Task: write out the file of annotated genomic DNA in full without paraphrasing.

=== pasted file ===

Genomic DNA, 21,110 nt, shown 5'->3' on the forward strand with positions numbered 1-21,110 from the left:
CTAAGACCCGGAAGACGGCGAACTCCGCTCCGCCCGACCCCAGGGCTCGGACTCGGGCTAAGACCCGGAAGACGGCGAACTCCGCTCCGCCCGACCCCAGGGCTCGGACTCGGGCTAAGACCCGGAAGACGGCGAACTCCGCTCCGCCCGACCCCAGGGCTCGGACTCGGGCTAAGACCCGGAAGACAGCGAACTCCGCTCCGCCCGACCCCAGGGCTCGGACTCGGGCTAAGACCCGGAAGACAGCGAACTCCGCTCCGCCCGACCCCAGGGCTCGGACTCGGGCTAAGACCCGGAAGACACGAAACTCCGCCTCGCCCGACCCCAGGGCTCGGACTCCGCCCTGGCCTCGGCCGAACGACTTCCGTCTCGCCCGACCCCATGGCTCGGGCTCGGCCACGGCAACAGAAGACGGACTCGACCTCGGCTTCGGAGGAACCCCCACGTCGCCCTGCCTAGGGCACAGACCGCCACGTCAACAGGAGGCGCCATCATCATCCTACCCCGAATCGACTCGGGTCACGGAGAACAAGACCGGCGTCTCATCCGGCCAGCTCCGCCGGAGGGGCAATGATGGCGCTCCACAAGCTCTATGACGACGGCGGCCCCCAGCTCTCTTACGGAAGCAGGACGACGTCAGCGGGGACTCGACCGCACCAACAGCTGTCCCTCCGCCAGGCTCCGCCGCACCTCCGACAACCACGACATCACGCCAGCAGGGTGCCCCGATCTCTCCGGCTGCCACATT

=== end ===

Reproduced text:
Genomic DNA, 21,110 nt, shown 5'->3' on the forward strand with positions numbered 1-21,110 from the left:
CTAAGACCCGGAAGACGGCGAACTCCGCTCCGCCCGACCCCAGGGCTCGGACTCGGGCTAAGACCCGGAAGACGGCGAACTCCGCTCCGCCCGACCCCAGGGCTCGGACTCGGGCTAAGACCCGGAAGACGGCGAACTCCGCTCCGCCCGACCCCAGGGCTCGGACTCGGGCTAAGACCCGGAAGACAGCGAACTCCGCTCCGCCCGACCCCAGGGCTCGGACTCGGGCTAAGACCCGGAAGACAGCGAACTCCGCTCCGCCCGACCCCAGGGCTCGGACTCGGGCTAAGACCCGGAAGACACGAAACTCCGCCTCGCCCGACCCCAGGGCTCGGACTCCGCCCTGGCCTCGGCCGAACGACTTCCGTCTCGCCCGACCCCATGGCTCGGGCTCGGCCACGGCAACAGAAGACGGACTCGACCTCGGCTTCGGAGGAACCCCCACGTCGCCCTGCCTAGGGCACAGACCGCCACGTCAACAGGAGGCGCCATCATCATCCTACCCCGAATCGACTCGGGTCACGGAGAACAAGACCGGCGTCTCATCCGGCCAGCTCCGCCGGAGGGGCAATGATGGCGCTCCACAAGCTCTATGACGACGGCGGCCCCCAGCTCTCTTACGGAAGCAGGACGACGTCAGCGGGGACTCGACCGCACCAACAGCTGTCCCTCCGCCAGGCTCCGCCGCACCTCCGACAACCACGACATCACGCCAGCAGGGTGCCCCGATCTCTCCGGCTGCCACATT